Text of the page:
If "snap," "crackle" and "pop" aren't coming from your cereal, they may be from your temporomandibular joint (TMJ). TMJ complications affect over 10 million people, according to the National Institute of Craniofacial Research (NICR), and it's a greater issue for women than men. Although the symptoms may be alarming, you can determine whether your clicking jaw is just a temporary annoyance or a sign of a more advanced temporomandibular joint disorder (TMD).
The temporomandibular joint can move side to side, as well as backwards and forwards, making it one of the most complex joints in your body. Connecting your lower jaw to the temporal bones at the side of the face, as explained in the Merck Manual, the joint allows you the range of motion needed to speak, yawn, and chew food. Facial muscles attached to this joint control these movements, while a soft cartilage disc within the joint socket absorbs massive amounts of pressure so no single motion does any damage.
Trauma, dislocation or a displaced disc can all contribute to an audible jaw disorder, but the exact cause of TMD is often unknown. Nonetheless, clenching and grinding can cause pain and tightness in the facial muscles – especially if the teeth are not in alignment – whereas various types of arthritis can affect the joint itself. Researchers believe women may be more susceptible to TMD, in part because the collagen holding the disc in the socket is anatomically different in women. In addition, female hormones might affect the joint.
The most common symptom of TMD is pain in the joint itself or in the chewing muscles attached to it. Other signs include locking of the jaw or restricted movement, changes in the way your teeth come together, and recurring headaches. A painful grinding or popping in your joint can be a warning, of course, but a clicking sound in your jaw – or limited movement without pain – isn't always an indication of a TMJ problem, nor does it require treatment.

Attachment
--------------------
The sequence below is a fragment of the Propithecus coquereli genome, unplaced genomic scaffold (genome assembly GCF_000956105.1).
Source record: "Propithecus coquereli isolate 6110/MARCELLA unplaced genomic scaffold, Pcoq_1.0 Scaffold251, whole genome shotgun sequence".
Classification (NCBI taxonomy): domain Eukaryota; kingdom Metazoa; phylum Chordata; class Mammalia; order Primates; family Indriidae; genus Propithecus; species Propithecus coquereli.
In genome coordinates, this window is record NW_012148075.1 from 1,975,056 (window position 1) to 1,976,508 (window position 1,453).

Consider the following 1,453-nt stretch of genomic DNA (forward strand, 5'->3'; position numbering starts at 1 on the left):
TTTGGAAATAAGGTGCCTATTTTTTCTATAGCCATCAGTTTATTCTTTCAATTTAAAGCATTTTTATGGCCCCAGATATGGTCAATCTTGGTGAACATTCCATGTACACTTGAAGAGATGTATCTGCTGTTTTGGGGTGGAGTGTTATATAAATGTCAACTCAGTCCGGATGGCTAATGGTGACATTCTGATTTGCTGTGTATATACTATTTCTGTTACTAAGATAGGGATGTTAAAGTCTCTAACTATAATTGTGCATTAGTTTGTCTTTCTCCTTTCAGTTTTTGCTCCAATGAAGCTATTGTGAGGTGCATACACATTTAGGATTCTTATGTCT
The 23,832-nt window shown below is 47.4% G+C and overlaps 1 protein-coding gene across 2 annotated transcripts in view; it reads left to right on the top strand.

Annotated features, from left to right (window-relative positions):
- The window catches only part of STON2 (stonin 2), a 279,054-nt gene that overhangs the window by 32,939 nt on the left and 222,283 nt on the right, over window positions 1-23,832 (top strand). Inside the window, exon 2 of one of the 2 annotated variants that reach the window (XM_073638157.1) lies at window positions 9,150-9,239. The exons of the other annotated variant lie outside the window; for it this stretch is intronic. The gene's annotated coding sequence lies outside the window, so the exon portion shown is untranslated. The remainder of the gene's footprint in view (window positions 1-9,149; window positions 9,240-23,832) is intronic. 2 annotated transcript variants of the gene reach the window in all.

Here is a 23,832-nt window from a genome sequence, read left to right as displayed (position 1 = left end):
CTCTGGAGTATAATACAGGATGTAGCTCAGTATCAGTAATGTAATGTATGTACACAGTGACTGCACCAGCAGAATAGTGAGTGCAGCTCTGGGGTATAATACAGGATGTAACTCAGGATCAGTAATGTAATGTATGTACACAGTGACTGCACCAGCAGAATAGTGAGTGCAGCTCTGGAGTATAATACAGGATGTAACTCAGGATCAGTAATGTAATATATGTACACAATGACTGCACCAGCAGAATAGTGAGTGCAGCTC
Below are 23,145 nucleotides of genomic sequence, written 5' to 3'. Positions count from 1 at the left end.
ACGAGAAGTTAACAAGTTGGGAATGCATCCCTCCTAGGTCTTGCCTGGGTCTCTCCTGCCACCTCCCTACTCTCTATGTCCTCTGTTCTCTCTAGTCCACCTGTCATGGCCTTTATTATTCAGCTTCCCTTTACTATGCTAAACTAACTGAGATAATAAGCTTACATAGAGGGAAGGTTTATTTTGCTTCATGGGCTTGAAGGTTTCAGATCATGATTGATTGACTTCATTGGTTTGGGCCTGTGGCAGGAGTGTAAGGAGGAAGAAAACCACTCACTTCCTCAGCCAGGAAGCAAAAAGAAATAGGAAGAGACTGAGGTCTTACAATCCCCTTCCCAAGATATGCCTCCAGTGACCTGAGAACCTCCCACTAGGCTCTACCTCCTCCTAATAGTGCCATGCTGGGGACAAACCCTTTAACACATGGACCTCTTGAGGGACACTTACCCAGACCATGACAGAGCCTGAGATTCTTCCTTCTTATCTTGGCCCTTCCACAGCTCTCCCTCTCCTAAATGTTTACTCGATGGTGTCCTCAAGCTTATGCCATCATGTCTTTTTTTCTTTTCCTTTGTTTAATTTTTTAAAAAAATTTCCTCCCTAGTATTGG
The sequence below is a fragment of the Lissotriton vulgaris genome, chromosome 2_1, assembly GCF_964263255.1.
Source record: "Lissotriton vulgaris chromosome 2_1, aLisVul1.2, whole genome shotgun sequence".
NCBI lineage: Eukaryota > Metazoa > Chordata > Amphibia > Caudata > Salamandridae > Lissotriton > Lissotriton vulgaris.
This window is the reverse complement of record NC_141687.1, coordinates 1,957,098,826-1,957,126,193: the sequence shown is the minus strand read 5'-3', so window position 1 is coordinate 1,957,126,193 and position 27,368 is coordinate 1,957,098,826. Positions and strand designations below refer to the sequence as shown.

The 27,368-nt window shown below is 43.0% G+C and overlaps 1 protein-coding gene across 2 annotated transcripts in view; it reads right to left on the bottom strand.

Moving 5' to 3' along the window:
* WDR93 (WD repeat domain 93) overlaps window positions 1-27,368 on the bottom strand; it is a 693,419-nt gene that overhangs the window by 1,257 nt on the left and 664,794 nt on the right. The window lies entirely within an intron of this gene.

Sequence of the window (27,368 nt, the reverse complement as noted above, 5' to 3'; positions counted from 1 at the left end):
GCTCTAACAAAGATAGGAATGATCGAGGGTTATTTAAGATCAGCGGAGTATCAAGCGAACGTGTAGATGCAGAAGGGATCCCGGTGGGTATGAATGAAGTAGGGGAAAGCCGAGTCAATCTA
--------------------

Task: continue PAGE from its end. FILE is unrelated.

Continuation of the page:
Most people experience mild symptoms that resolve spontaneously. For others, the pain can be persistent and debilitating. If you experience TMD symptoms, consult your dentist as soon as possible.
Your dentist will consider the following signs when taking a detailed dental and medical history. He or she will ask for specifics regarding your symptoms, and perform a careful examination that includes observing the movement of your jaw and feeling for tightness or tenderness in the facial muscles. A panoramic X-ray can also help reveal or rule out a serious joint issue. If more extensive details are required, however, magnetic resonance imaging (MRI) or a cat scan (CT) may be necessary. Your dentist is ultimately looking to exclude other causes of discomfort before making a diagnosis.
The NICR strongly recommends conservative, non-surgical treatments for TMD. Custom bite plates or splints, fabricated to stabilize your bite, are one of the most common remedies. Since most cases of TMD are temporary in nature, taking the following steps to relieve discomfort may be all that's necessary:
● Eat soft foods.
● Alternate between applying ice and moist heat to your joint.
● Avoid excessive jaw movements – wide yawning, chewing gum or taking large bites of tall sandwiches.
● Practise stress-reducing techniques.
● Follow gentle stretching exercises, as suggested by your dentist or physical therapist.
● Consult your dentist or doctor for pain-relieving medication.
Practise good oral hygiene and visit your dentist regularly for cleaning. Keep in mind that not all jaw pain comes from overextension; you can also keep your TM joint healthy by avoiding excessive jaw movements and refraining from biting down on hard objects. If you clench or grind your teeth at night, wearing a mouthguard while you sleep can also help prevent symptoms of TMD.
And remember, if you experience a clicking jaw without pain, it's probably not TMD. However, it's still a good idea to mention your noisy jaw at your next dental check-up.